TRENTON – With the word “acting” stripped off of Education Commissioner Christopher Cerf’s title as of Monday, headway can be made over the stalemate on Essex County judges.
Not so fast.
A veteran Essex County lawmaker says that well before Cerf went before the Senate Judiciary Committee last week to have the adjective removed from his title, the deadlock over Essex judges showed little sign of being resolved.
Sen. Richard Codey, (D-27), recently told PolitickerNJ that a sit-down with the governor’s administration held about two months ago yielded little in the way of breaking an impasse. The meeting, which was about Essex judges and not Cerf, quickly turned into a meeting “about everything else,” Codey said.
“We had a meeting that we thought was going to resolve just the judges and they, at the last moment, decided they were going to change what the meeting was about,” Codey told PolitickerNJ late last week.
“That meeting ended very quickly,” he added.
The governor’s office agreed with Codey that the meeting was not about Cerf, but disagreed completely about the terms of the meeting.
“The meeting was about Essex County nominations – all of them, judicial and all others, some of which have been in limbo for as much as 800 days,” said Christie spokesman Michael Drewniak in an e-mail.
Codey said the meeting he thought would be about Essex judges turned into a conversation of a list of other gubernatorial nominees stuck in limbo for the Legislature’s approval. He didn’t elaborate on the list of nominees waiting for legislative approval, only to say that it was sprung on lawmakers.
He referred to the backlog in Essex County court cases as “absolutely disgraceful.”
“We’re willing to meet anytime, anyplace to (talk) about judges,” he said.
In December 2011, Gov. Chris Christie said he would not nominate anyone to the bench – which had 11 vacancies at the time – until Sen. Ron Rice, (D-28), Newark, relented and allowed Cerf to be appointed as the commissioner of the state’s Department of Education.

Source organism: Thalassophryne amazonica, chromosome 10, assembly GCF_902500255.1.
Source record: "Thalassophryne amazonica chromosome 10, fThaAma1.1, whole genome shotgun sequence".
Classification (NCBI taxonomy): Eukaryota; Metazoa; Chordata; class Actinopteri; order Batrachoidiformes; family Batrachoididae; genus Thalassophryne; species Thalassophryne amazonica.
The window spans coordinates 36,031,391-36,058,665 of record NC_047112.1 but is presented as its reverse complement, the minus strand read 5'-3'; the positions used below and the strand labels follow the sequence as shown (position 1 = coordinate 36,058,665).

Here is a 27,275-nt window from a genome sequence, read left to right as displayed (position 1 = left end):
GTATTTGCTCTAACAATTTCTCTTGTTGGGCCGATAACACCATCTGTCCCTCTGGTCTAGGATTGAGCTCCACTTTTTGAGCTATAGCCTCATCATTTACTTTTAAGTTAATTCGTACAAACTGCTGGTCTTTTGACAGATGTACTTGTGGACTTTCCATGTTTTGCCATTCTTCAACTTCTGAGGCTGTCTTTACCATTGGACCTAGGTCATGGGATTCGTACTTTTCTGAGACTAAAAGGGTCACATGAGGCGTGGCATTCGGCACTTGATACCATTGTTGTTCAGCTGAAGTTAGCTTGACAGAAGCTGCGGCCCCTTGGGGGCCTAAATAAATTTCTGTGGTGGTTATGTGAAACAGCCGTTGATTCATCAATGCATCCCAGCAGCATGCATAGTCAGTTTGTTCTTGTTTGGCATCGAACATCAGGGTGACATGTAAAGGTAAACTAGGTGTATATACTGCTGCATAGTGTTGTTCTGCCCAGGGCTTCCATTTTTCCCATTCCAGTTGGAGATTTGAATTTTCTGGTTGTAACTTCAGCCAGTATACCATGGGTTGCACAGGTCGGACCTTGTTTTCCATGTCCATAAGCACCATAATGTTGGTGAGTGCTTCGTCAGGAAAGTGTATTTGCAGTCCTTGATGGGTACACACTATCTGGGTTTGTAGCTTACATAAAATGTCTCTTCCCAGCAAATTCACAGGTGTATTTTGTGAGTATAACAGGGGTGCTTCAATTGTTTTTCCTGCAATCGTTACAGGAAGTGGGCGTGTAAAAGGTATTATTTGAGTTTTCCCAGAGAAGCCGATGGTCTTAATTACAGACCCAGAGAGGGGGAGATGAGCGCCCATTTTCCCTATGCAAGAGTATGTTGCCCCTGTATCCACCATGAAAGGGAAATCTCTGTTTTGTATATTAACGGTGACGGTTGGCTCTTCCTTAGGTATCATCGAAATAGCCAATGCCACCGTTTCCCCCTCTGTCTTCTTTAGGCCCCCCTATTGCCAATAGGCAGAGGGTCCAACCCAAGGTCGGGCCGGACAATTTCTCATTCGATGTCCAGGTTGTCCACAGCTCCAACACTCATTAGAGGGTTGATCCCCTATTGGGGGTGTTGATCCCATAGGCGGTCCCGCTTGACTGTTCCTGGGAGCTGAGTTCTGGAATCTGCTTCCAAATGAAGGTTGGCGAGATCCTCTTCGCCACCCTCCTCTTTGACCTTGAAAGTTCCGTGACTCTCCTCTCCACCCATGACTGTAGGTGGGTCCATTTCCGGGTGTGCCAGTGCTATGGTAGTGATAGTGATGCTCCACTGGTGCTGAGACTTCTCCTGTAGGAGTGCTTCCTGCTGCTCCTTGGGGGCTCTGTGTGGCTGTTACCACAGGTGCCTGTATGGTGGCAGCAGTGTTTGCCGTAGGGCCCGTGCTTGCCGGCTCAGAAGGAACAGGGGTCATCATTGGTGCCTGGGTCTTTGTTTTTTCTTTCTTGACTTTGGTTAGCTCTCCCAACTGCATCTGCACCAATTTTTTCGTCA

Last week, the Senate Judiciary Committee granted Cerf a nomination hearing. His appearance had been held up for more than a year by the practice of senatorial courtesy, in which his home district senator – Rice – put a block on his hearing.
Several attempts to get in contact with Rice for comment were unsuccessful.
Cerf eventually moved to a new district, which raised questions at his hearing, but in the end, the panel unanimously released his nomination.
And though Codey said Democrats are willing to meet at any time to talk about judges, the prominent senator and former governor gave little indication that a meeting was imminent.
“It’s a disgrace,” Codey said.
However, Drewniak accused the senator of “making up stories,” saying Essex stands apart from other counties where the administration and state leaders were able to come to terms and hash out compromises.
“There have been no such problems with nominations in other counties – Hudson, Bergen, Passaic, among them – where packages of nominations, judicial and all others included, moved through a long time ago with consensus between the governor’s office and all the corresponding senators, Democrat and Republican,” Drewniak said.
“The question for Sen. Codey is why he is unwilling to bring the same effective results home for his home county,” he continued.
Codey flat out disagreed, saying Monday that the terms of the meeting changed abruptly.
“The agreement going into the meeting was that it was only going to be about judges, but when we got there, (it) switched,” he said, adding that several other Democratic lawmakers joined him when he walked out of the sit-down.
Codey also called into question Drewniak’s claims those other counties – specifically, Union County – don’t have similar logjams when it comes to filling nominations for certain positions.
Other members of the majority party in the Legislature agreed they would like to move forward with Essex judges. However, like Codey, they expressed little optimism of progress being made in Essex County.
Sen. Nicholas Scutari, (D-22), chairman of the Senate Judiciary Committee, said immediately following Cerf’s hearing before the Senate panel that he had “been making some inquiries” about the Essex judge stalemate and thought releasing Cerf’s nomination from committee was “one less barrier.”
Scutari went on to say that he had “been talking to relevant people in Trenton over the last few days hoping, as a result of us moving with Commissioner Cerf’s nomination,” that progress could be made in the Essex judge gridlock, but he stopped short of saying he was confident progress would be immediate.
“I’ve been asking,” he said, declining to discuss further any of his conversations.